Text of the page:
Health Communications: Key Takeaways from Diabetes Prevention Initiatives

November is National Diabetes Month, a time when communities across the country take action to prevent health issues related to diabetes. It’s something Vanguard Communications has been doing for the past five years through our work with the American Diabetes Association.

We’ve raised awareness of prediabetes and how to prevent type 2 diabetes through the Centers for Disease Control and Prevention’s (CDC) National Diabetes Prevention Program (National DPP) and its year-long lifestyle change program. Our work has reached millions of people in predominantly Mexican American communities along the U.S. border, leading to weight loss, increased physical activity and a positive impact on the health of these individuals.

Here are some of the things we’ve learned along the way:

  • Audience segmentation matters. Older populations have different barriers and motivations for prevention. They may be concerned that they are too old to make changes, and they may be more motivated by having more energy rather than weight loss, which is more appealing to younger populations.
  • Messages need to be tailored and tested. We used audience research to create our messages and tested them with people in the community to ensure comprehension and appeal. One missing piece that we identified through our research was the need to address fatalism and the sense that diabetes is your destiny.
  • Language should be simple. Diabetes is complicated. Not everybody understands terms like glucose and A1c, especially in communities with low literacy. We made sure to avoid confusing terms or explain them in plain language.
  • Visuals can help where language is a struggle. One of the populations we worked with was migrant workers. We created highly visual content to explain diabetes and describe the small lifestyle changes that can be made to prevent it.
  • Imagery needs to be genuine and relatable. Just like language, imagery needs to reflect the population you are trying to reach. Whenever possible, we used photographs of people in the community. When those weren’t available, we were very careful in selecting stock photography.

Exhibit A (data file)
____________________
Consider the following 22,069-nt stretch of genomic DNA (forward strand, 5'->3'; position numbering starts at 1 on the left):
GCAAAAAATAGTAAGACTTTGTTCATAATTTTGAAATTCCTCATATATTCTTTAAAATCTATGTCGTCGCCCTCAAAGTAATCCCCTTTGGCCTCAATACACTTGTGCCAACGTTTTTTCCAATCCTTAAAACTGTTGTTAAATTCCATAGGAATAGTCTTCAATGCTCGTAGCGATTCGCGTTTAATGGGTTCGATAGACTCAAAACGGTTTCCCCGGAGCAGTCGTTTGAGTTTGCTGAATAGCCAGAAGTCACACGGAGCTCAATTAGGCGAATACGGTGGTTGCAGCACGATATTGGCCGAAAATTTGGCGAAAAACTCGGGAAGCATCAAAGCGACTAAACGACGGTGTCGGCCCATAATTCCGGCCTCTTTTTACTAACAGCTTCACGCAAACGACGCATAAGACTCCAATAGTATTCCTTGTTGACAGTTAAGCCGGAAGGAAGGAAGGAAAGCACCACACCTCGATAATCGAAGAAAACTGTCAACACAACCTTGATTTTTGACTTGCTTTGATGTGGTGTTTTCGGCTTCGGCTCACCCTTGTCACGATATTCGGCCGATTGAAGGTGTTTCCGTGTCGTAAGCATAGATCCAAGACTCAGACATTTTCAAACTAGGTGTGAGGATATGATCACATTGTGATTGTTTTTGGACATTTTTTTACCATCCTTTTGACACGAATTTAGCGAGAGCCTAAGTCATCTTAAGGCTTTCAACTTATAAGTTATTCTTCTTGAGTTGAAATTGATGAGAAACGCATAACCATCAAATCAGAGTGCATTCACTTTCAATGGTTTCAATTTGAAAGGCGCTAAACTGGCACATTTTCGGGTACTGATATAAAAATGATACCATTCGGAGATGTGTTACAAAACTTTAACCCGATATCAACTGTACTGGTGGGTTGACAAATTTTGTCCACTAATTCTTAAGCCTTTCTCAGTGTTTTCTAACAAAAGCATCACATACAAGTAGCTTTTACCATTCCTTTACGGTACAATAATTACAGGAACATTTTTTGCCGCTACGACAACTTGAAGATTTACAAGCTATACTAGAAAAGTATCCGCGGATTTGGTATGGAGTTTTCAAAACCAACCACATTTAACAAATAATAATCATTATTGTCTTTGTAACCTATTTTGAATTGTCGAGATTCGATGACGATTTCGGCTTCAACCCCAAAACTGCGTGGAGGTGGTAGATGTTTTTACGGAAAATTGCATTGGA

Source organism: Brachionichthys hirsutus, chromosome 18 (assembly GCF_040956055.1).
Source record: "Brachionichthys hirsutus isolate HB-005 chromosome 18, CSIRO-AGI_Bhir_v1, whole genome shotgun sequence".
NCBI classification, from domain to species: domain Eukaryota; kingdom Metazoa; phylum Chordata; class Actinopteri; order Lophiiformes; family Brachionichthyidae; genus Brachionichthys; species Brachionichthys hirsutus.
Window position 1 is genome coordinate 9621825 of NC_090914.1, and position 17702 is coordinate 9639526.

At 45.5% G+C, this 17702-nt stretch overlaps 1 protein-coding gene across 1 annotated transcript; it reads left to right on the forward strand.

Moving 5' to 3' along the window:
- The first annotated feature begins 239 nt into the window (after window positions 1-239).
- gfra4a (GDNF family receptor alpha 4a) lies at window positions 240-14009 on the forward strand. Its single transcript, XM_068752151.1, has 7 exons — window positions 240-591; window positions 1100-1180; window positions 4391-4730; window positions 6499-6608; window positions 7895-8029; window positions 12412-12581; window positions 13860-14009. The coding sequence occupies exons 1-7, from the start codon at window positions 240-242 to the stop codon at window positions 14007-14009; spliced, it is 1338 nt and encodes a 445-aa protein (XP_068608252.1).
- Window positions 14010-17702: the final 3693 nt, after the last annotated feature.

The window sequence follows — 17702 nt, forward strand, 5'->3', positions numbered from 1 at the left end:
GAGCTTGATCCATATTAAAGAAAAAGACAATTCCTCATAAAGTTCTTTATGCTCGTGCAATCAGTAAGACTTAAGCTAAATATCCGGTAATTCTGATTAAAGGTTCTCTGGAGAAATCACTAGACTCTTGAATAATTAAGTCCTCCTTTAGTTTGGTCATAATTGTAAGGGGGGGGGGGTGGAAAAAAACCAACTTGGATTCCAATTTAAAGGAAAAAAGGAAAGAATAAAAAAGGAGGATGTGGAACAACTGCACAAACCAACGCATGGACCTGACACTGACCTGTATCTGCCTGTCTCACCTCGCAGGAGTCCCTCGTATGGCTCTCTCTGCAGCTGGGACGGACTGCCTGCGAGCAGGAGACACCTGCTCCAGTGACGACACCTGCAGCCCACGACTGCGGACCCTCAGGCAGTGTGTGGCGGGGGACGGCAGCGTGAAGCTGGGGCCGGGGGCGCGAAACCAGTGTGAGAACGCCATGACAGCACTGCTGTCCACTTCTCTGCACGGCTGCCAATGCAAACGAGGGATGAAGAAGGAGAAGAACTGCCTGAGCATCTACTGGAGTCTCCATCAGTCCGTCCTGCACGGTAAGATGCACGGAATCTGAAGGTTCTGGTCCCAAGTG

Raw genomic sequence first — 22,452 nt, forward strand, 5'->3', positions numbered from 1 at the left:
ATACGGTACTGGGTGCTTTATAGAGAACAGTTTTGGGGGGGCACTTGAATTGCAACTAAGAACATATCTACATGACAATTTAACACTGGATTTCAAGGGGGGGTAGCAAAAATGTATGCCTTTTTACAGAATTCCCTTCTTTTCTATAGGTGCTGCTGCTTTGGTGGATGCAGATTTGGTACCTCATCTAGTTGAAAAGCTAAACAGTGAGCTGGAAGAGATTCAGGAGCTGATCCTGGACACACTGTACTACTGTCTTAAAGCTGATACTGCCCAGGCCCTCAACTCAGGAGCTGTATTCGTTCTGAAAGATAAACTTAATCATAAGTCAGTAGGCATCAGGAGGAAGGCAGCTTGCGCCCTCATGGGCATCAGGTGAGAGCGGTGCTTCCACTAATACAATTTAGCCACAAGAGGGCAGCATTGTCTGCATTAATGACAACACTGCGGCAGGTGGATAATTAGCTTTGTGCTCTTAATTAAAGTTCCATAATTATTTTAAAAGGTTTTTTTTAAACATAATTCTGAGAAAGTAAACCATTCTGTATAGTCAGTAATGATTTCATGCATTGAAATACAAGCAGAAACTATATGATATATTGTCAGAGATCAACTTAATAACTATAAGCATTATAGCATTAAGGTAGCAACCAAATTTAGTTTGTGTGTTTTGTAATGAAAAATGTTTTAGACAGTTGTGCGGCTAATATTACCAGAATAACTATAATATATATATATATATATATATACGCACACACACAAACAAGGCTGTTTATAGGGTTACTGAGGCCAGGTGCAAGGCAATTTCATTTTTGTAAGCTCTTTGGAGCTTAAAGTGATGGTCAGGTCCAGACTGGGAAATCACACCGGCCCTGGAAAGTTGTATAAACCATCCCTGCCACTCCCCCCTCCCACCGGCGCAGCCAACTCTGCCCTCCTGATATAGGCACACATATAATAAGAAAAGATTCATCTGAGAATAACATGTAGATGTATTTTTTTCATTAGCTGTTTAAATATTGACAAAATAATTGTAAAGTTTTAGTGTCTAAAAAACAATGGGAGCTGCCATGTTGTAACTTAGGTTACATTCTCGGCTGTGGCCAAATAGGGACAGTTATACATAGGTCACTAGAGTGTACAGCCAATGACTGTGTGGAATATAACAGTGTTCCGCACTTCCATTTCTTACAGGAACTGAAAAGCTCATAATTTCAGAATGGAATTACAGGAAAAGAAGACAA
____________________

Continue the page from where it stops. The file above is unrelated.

• Self-efficacy rules. We used stories of real people that others could relate to and see themselves in to promote the program. Examples of people who had been through the program who looked like and had similar lifestyles to our target audience were a key component in convincing people that the program would work for them.
  • Primary care providers are key conduits. Health professionals are trusted sources of information. National DPP participants enrolled in the lifestyle change program who are referred by a primary care provider are more likely to stay and succeed in the program. We worked with this audience to reinforce the evidence base for the National DPP as well as stress that providers who refer patients will receive updates and feedback on their patients’ progress.
  • Partners have a positive impact. Partners enabled us to reach more potential participants through their channels such as meetings, newsletters and social media. More importantly, partners garner trust that leads to more recruitment.

Type 2 diabetes prevention is about more than raising awareness. To be effective, it’s important to understand the interplay of social determinants of health that make someone more or less susceptible to developing the disease. Understanding this complexity and our audience make us better communicators.